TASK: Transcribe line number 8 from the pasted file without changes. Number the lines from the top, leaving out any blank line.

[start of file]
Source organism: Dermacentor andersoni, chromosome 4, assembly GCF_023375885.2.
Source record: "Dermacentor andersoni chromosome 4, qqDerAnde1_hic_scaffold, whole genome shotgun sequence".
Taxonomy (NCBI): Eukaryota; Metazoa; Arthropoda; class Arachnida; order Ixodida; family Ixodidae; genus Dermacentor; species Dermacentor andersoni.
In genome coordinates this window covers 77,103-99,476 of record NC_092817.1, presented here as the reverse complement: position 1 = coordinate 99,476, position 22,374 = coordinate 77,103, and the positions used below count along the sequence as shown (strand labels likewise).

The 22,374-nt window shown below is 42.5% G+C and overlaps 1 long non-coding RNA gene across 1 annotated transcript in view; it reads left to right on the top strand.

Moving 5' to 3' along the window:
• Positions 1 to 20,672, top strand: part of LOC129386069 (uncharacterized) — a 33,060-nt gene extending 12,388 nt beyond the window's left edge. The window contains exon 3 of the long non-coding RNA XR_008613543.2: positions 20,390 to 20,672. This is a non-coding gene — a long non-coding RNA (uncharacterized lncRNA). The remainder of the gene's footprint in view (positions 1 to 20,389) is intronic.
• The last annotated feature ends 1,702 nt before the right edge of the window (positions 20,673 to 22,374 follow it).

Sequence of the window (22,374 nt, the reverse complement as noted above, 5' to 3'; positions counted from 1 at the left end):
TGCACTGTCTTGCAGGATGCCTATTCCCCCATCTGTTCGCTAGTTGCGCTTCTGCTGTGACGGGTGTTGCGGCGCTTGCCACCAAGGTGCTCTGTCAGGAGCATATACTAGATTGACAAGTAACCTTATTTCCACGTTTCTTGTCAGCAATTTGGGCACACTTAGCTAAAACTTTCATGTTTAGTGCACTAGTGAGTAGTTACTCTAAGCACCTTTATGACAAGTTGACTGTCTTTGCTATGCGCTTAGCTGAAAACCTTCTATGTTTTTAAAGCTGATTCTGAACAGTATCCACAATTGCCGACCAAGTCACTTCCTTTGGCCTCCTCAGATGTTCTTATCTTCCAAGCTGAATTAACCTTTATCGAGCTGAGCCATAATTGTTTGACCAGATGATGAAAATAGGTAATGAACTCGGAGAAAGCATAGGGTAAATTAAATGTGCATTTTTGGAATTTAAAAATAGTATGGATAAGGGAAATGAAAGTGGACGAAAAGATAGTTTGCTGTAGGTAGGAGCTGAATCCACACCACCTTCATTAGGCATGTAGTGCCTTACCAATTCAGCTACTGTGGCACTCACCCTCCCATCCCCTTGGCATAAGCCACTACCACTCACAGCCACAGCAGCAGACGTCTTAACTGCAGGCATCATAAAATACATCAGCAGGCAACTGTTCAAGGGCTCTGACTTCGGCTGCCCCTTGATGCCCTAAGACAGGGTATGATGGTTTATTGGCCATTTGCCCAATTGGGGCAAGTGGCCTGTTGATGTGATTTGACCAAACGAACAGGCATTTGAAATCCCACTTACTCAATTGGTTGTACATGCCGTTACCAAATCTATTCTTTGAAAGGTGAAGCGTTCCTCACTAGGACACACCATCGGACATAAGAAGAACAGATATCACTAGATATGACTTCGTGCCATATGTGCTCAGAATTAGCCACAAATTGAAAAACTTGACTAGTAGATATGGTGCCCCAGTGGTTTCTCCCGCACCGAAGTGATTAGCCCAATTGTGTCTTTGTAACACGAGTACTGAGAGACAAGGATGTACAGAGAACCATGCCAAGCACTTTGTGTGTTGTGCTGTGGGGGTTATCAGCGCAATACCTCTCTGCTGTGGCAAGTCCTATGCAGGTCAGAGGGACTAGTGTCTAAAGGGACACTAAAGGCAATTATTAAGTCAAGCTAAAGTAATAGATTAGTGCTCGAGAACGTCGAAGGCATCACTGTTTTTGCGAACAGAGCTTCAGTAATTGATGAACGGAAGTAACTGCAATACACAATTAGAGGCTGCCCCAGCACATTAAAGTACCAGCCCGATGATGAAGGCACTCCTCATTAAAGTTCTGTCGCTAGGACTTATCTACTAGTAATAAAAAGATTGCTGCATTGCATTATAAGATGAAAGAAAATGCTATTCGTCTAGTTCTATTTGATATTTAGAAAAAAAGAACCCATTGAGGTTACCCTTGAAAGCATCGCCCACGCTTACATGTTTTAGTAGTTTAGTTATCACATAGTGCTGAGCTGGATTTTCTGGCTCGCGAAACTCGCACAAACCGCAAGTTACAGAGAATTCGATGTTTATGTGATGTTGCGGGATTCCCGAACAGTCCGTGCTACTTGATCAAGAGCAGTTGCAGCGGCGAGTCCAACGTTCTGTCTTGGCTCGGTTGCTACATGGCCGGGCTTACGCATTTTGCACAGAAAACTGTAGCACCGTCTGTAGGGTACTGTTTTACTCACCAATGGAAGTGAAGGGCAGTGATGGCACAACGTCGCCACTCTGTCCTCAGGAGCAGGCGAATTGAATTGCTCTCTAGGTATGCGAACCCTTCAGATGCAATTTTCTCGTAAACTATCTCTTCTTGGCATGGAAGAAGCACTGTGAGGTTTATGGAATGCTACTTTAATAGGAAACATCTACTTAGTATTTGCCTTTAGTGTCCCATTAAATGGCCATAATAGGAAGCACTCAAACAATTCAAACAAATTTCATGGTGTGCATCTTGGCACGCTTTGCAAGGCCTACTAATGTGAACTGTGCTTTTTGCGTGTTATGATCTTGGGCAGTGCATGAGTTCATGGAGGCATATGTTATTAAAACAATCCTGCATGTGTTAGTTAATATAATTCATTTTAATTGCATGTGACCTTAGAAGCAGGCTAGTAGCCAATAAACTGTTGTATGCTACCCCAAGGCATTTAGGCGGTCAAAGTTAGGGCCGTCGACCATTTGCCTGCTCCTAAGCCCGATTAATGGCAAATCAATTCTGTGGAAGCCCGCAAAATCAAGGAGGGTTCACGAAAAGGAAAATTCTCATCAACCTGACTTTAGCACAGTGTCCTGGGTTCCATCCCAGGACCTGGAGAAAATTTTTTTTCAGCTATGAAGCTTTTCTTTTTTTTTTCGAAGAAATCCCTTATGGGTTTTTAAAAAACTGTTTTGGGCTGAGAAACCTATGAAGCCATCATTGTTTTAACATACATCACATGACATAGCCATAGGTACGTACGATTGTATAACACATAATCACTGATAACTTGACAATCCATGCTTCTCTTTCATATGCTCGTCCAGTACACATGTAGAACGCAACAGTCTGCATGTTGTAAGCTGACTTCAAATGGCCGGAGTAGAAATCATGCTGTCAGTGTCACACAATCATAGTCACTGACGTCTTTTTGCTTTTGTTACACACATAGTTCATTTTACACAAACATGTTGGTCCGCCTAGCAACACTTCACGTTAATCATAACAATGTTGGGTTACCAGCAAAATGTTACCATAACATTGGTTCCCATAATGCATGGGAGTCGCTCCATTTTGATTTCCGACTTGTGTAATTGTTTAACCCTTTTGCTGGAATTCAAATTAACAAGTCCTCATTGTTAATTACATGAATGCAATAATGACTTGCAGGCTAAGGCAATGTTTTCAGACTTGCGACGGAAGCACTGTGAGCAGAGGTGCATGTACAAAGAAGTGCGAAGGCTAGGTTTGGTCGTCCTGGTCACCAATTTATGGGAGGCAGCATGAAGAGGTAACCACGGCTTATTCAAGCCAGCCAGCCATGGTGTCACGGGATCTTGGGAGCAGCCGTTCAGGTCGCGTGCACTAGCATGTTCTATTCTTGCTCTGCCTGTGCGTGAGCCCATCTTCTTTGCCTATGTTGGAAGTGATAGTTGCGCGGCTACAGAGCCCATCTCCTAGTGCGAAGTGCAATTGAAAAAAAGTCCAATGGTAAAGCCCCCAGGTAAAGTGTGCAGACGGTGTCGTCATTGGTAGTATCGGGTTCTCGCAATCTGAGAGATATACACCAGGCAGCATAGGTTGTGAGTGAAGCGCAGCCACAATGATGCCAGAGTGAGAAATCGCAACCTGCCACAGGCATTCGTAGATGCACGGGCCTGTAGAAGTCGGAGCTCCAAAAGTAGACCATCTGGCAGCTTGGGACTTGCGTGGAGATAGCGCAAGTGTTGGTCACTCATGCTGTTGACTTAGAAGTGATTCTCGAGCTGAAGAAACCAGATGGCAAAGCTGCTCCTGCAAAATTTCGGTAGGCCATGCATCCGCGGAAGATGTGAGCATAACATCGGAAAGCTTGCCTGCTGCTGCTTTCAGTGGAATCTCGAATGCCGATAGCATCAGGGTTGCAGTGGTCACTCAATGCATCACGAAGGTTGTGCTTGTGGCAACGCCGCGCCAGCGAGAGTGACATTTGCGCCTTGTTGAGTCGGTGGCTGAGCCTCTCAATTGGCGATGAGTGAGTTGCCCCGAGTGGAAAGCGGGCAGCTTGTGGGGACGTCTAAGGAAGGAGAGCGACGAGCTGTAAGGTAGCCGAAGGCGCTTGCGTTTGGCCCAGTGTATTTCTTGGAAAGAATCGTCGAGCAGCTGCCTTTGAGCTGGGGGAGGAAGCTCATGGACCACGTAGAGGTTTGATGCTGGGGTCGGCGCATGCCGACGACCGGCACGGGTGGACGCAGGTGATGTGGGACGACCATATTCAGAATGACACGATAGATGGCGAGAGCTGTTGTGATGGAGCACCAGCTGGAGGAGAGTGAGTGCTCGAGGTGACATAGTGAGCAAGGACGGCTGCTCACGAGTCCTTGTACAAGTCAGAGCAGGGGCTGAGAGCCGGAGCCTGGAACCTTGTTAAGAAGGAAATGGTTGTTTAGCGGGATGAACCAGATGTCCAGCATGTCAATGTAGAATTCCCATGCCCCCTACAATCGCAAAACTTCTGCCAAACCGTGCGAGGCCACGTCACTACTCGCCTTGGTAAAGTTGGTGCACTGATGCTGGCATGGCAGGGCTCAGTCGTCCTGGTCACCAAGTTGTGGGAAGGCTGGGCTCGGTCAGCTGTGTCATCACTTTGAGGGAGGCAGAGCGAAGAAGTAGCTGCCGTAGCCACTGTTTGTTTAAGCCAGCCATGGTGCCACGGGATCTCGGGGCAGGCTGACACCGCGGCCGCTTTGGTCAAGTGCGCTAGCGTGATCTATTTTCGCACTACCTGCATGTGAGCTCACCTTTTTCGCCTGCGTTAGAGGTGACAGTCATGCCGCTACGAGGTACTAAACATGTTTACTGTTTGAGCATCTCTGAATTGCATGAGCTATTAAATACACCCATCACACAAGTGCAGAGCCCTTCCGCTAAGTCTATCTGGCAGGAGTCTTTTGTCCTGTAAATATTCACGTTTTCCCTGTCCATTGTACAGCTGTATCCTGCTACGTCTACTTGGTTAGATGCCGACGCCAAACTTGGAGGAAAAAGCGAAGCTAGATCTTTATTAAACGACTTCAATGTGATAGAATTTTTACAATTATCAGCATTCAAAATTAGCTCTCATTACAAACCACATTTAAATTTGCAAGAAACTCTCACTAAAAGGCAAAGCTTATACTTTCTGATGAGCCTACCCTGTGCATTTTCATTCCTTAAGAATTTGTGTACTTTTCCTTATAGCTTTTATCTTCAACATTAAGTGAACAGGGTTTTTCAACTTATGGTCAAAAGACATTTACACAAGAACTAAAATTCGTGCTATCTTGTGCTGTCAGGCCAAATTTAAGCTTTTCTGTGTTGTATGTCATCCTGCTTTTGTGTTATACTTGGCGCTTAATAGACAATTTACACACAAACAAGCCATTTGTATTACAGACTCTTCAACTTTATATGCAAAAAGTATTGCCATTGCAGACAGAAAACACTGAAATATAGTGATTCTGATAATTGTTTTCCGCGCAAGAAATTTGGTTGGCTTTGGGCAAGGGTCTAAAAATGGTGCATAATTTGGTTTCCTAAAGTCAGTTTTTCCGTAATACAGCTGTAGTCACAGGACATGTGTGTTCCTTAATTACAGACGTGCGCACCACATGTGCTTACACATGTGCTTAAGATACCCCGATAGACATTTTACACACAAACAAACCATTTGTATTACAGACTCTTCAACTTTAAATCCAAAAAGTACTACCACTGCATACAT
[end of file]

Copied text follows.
• The last annotated feature ends 1,702 nt before the right edge of the window (positions 20,673 to 22,374 follow it).